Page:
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ARS Home » Midwest Area » Ames, Iowa » National Laboratory for Agriculture and The Environment » Agroecosystems Management Research » Research » Publications at this Location » Publication #303540

Title: Relationships among dietary fiber components and the digestibility of energy, dietary fiber, and amino acids, and energy content of 9 corn co-products fed to growing pigs

item GUTIERREZ, NESTOR - Iowa State University
item SERAO, NICHOLAS - Iowa State University
item Kerr, Brian
item ZIJLSTRA, RUUD - University Of Alberta
item PATIENCE, JOHN - Iowa State University

Submitted to: Journal of Animal Science
Publication Type: Peer Reviewed Journal
Publication Acceptance Date: 8/2/2014
Publication Date: 10/1/2014
Citation: Gutierrez, N., Serao, N., Kerr, B.J., Zijlstra, R., Patience, J. 2014. Relationships among dietary fiber components and the digestibility of energy, dietary fiber, and amino acids, and energy content of 9 corn co-products fed to growing pigs. Journal of Animal Science. 92:4505-4517.

Interpretive Summary: The expansion of the ethanol biofuel industry has generated a variety of co-products, which due to availability and price, have become available for use as a potential feedstuff for growing swine. Ethanol companies are always producing different by-product streams from their facilities, with products often having different levels of dietary fiber. It is the understanding of how this fiber affects the energy value to the growing pig which is of utmost importance. This research demonstrated that the caloric value of corn co-products to growing pigs depends largely on its xylose or nonstarch polysaccharides content, compared to other measures of dietary fiber. This information is important for nutritionists at universities, feed companies, and swine production facilities for the determination of the energy value of corn co-products for use in feed formulations, and provides a basis from which to assess its economic value.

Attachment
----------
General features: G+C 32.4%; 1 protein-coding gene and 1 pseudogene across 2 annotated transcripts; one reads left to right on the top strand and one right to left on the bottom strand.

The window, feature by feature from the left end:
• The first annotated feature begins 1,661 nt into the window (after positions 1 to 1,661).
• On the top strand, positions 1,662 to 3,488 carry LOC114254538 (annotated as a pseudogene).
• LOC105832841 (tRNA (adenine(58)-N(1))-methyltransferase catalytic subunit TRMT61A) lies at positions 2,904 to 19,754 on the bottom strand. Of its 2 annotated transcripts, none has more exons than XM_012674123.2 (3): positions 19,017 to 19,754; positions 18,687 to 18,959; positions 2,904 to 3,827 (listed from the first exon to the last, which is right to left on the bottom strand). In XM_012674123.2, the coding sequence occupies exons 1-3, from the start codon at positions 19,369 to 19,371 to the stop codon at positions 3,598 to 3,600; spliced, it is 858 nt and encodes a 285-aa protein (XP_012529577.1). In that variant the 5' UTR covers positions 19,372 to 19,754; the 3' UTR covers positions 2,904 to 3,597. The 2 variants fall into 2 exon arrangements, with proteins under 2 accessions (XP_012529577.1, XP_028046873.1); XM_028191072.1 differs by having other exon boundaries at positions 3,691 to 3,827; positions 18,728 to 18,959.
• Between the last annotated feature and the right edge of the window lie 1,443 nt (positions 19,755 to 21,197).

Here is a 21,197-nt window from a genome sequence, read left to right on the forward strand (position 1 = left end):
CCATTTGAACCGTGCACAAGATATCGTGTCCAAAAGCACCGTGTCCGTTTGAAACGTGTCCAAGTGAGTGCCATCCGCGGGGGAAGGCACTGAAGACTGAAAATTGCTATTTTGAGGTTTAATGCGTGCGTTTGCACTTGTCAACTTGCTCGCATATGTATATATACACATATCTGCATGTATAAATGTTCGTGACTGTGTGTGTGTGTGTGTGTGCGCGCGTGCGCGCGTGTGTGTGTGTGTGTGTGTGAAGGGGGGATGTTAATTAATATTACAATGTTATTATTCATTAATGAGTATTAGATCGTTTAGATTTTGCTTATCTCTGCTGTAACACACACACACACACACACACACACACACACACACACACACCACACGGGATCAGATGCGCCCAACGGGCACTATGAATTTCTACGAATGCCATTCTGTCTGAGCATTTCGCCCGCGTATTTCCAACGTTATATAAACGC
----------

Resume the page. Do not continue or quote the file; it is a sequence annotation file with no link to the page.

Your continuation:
Technical Abstract: An experiment was conducted to determine the best fitting dietary fiber (DF) assay to predict digestibility of energy, DF, and amnio acids, and energy value of 9 corn co-products: conventional corn bran (CB-NS; 37.0% total non-starch polysaccharides (NSP)), corn bran with solubles (CBS; 17.1% NSP), corn distillers dried grains with solubles (DDGS) conventionally produced (DDGS-CV; 20.4% NSP), reduced oil DDGS (DDGS-RO; 25.0% NSP), uncooked DDGS (DDGS-BPX; 22.0% NSP), high protein distillers dried grains (HP-DDG; 21.9% NSP), dehulled degermed corn (DDC; 1.1% NSP), corn germ meal (CGmM; 44.4% NSP), and corn gluten meal (CGnM; 4.9% NSP). A total of 20 growing pigs (initial body weight: 25.9 ± 2.5 kg) were fitted with a T-cannula in the distal ileum and allotted to 10 dietary treatment groups in a 4-period incomplete block design with 8 observations per treatment. Treatments included a corn-soybean meal based basal diet and 9 diets obtained by mixing 70% of the basal diet with 30% of the test ingredient. The apparent ileal digestibility (AID) of gross energy (GE, from 30.9% in CGmM to 84.4% in DDC) and lysine (from 20.2% in DDC to 65.5% in CGnM) differed (P < 0.01) among ingredients, but the AID of NDF (from 19.5% in CB-NS to 61.0% in CGnM) did not differ (P = 0.11). The apparent total tract digestibility (ATTD) of GE (from 40.3% in CB-NS to 99.6% in DDC) and NDF (from 6.0%in CB-NS to 94.3% in CGnM) were different (P < 0.01) among ingredients. The digestible energy (DE, from 1.83 in CB-NS to 5.04 Mcal DE/kg of DM in CGnM) and metabolizable energy (ME, from 1.80 in CB-NS to 4.37 Mcal ME/kg of DM in CGnM) also differed (P < 0.01). Variance in AID of GE was best explained by the total NSP concentration (R-squared = 0.65).The xylose concentration in NSP best explained variance in ATTD of GE (R-squared = 0.80) and NDF (R-squared = 0.63), and DE (R-squared = 0.66) and ME (R-squared = 0. 71) values. The AID of Lys was not predictable (P > 0.05) from the DF concentration. In conclusion, the variation in digestibility of energy and DF, and the DE and ME values in corn co-products are best explained by the concentration of xylose in NSP or total NSP, without substantial loss of predictability.